0
$\begingroup$

Let $t^2-2$ be the minimal polynomial of $\alpha$ over $\mathbb Q$ and $t^2-4t+2$ be the minimal polynomial of $\beta$ over $\mathbb Q$. I want to define an isomorphism $i:\mathbb Q\to\mathbb Q$ such that $i(t^2-2)=i(1)t^2+i(-2)=t^2-4t+2$. How can I do this?

According to theorem 5.16 of Stewart's Galois theory, this shows that the extensions $\mathbb Q(\alpha)$ and $\mathbb Q(\beta)$ are isomorphic. Another way that I've tried is as $\mathbb Q(\alpha)\cong\frac{\mathbb Q[t]}{\langle t^2-2\rangle}$ and $\mathbb Q(\beta)\cong\frac{\mathbb Q[t]}{\langle t^2-4t+2\rangle}$, I need to show that $\langle t^2-2\rangle=\langle t^2-4t+2\rangle$. let $t=s-2$, then

$$\langle t^2-2\rangle=\langle(s-2)^2-2\rangle=\langle s^2-4s+2\rangle.$$ But I'm not sure if this justifies that $\langle t^2-2\rangle=\langle t^2-4t+2\rangle$? Could you please say me if this works or not? What other methods can I use to show that $\mathbb Q(\alpha)$ and $\mathbb Q(\beta)$ are isomorphic? Thanks!

$\endgroup$
  • $\begingroup$ Surely you meant $i:\Bbb Q[t]\to\Bbb Q[t]$? $\endgroup$ – David C. Ullrich Apr 20 '18 at 18:42
  • $\begingroup$ it's easier to find the roots of both polynomials. Then see how you can take a root of the first to a root of the second by a simple map (translation works). $\endgroup$ – Orest Bucicovschi Apr 21 '18 at 5:39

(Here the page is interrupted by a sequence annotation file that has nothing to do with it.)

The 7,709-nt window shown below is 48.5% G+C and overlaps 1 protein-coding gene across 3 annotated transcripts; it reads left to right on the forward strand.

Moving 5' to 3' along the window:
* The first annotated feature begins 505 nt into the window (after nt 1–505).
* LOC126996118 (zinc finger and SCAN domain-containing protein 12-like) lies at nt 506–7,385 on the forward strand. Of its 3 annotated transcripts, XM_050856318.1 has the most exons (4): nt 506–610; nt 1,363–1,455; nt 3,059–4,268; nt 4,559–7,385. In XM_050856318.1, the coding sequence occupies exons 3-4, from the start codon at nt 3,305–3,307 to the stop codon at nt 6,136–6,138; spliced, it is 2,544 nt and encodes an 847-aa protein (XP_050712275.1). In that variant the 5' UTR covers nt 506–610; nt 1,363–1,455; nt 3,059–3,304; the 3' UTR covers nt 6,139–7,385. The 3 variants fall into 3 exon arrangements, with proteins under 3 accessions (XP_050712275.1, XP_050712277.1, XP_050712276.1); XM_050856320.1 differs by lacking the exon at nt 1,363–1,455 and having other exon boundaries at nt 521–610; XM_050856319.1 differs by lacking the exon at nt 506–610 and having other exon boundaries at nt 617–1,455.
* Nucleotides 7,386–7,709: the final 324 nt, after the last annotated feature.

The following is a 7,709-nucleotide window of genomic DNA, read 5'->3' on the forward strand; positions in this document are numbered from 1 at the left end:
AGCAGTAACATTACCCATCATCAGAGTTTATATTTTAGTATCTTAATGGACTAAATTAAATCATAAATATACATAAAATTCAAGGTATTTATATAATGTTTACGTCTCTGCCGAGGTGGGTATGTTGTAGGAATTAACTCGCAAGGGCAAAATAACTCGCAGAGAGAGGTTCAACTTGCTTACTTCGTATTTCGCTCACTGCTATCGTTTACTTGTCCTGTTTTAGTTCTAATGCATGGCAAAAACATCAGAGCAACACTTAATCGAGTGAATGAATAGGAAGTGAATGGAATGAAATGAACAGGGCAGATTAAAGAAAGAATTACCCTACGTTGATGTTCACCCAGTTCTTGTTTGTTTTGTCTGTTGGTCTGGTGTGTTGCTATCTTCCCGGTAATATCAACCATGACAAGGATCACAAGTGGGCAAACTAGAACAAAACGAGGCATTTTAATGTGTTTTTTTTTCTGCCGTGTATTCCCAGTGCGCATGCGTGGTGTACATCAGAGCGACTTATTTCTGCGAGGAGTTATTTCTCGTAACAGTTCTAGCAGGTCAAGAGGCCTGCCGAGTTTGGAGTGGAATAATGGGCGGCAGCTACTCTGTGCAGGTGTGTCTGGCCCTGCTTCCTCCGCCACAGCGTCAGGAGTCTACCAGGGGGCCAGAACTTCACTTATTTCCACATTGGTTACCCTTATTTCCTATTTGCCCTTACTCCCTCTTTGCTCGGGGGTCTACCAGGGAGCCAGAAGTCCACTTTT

2
$\begingroup$

$\newcommand{\Q}{\mathbb{Q}}$You are trying to do something impossible. The only automorphism of the field $\Q$ is the identity.

Rather, note that if $\alpha$ is a root of $t^{2} - 2$, then $\alpha + 2 \in \Q(\alpha)$ is a root of $t^{2} - 4 t + 2$, as $$ (\alpha + 2)^{2} - 4 (\alpha + 2) + 2 = \alpha^{2} + 4 \alpha + 4 - 4 \alpha - 8 + 2 = 0. $$

$\endgroup$
  • $\begingroup$ This shows that $\langle t^2-2\rangle=\langle t^2-4t+2\rangle$? $\endgroup$ – user547800 Apr 20 '18 at 18:15
  • 1
    $\begingroup$ $\newcommand{\Q}{\mathbb{Q}}$No, this isn't true. It rather shows that $\Q(\alpha) $ contains a root $\beta$ of $t^{2} - 4 t + 2$, so you may say that $\Q(\alpha) = \Q(\beta) $. $\endgroup$ – Andreas Caranti Apr 20 '18 at 19:00
  • $\begingroup$ So in fact, $\mathbb Q(\alpha)=\mathbb Q(\alpha+2)\cong\mathbb Q(\beta)$ and so $\mathbb Q(\alpha)\cong\mathbb Q(\beta)$. $\endgroup$ – user547800 Apr 21 '18 at 7:55

Your Answer

By clicking “Post Your Answer”, you agree to our terms of service, privacy policy and cookie policy